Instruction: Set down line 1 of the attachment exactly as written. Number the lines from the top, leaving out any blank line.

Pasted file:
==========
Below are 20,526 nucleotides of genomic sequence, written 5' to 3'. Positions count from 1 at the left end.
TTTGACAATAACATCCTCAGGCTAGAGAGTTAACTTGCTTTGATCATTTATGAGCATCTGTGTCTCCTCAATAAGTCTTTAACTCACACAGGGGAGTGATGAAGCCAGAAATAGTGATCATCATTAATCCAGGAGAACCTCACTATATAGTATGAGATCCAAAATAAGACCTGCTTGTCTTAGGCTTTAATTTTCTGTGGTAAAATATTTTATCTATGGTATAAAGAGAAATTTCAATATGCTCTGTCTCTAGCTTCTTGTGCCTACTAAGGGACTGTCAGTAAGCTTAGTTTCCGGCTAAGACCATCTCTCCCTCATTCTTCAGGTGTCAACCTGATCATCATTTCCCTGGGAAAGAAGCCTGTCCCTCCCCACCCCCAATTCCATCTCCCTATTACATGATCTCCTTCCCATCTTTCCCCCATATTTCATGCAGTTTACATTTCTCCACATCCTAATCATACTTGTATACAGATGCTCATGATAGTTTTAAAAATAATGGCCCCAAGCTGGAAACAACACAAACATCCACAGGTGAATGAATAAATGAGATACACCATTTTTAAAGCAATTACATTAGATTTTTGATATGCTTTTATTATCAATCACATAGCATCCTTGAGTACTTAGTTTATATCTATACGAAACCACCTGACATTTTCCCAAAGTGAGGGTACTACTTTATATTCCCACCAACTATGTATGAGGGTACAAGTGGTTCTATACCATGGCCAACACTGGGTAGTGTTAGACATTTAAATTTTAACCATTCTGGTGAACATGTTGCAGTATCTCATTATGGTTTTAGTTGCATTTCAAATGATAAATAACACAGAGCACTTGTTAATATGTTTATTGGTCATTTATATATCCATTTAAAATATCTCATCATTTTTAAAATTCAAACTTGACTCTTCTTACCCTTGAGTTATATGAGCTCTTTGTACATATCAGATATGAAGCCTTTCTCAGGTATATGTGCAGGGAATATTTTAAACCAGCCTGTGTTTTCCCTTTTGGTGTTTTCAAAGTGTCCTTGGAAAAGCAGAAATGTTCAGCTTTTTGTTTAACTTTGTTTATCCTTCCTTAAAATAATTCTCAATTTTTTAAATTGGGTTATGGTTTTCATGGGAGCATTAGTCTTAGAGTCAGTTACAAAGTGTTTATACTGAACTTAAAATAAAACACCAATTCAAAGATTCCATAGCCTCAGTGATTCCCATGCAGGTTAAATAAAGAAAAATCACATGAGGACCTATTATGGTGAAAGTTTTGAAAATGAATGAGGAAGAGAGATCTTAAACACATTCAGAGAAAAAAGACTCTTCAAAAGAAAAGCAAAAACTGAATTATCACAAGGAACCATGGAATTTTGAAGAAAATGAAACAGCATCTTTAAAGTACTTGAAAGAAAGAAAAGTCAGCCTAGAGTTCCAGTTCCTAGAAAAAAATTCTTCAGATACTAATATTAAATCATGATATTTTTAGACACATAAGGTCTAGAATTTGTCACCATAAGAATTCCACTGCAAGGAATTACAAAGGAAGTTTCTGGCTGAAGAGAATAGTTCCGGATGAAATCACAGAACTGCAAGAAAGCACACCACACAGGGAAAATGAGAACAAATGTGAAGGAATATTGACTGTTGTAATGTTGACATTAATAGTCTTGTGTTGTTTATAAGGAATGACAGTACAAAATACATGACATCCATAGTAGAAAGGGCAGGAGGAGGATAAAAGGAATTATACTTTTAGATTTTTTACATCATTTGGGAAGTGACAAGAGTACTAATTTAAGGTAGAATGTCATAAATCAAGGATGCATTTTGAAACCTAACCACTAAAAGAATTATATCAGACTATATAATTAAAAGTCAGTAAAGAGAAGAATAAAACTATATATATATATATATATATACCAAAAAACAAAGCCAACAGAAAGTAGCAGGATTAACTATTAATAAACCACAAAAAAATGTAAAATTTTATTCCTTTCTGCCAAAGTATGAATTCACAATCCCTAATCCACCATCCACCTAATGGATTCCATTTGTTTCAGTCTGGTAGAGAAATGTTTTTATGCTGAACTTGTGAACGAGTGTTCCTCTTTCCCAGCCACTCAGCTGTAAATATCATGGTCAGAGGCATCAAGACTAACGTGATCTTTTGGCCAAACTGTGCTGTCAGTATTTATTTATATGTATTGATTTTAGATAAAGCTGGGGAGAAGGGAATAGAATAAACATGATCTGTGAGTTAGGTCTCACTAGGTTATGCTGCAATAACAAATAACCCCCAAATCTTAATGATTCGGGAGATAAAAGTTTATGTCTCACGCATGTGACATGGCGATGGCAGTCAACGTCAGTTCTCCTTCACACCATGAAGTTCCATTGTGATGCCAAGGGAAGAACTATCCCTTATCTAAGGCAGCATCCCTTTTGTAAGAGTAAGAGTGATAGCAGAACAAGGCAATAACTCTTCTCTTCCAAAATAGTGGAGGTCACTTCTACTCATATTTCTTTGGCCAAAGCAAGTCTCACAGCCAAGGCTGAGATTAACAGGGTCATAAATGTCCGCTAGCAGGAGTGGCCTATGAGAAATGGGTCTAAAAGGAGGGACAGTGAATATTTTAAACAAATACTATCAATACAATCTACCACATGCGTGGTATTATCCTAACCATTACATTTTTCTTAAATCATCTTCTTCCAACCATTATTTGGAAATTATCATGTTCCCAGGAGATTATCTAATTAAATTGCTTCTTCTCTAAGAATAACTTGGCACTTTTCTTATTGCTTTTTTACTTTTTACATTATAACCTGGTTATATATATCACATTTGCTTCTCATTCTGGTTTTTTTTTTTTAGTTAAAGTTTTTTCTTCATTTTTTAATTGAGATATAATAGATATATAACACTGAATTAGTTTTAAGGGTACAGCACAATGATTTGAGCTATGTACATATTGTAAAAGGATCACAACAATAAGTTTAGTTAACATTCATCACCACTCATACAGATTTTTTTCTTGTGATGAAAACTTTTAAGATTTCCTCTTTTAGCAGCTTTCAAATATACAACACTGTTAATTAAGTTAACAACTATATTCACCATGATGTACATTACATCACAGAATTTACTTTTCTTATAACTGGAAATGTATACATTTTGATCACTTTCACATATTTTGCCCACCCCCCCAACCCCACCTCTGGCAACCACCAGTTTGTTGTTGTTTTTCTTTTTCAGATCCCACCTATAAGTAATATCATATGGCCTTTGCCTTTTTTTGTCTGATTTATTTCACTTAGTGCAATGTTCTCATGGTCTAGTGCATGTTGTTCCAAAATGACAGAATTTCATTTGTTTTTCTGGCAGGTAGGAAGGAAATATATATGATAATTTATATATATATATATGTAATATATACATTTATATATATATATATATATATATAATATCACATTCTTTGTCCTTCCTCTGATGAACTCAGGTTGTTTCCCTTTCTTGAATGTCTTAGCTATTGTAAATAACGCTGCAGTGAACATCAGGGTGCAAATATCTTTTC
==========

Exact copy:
Below are 20,526 nucleotides of genomic sequence, written 5' to 3'. Positions count from 1 at the left end.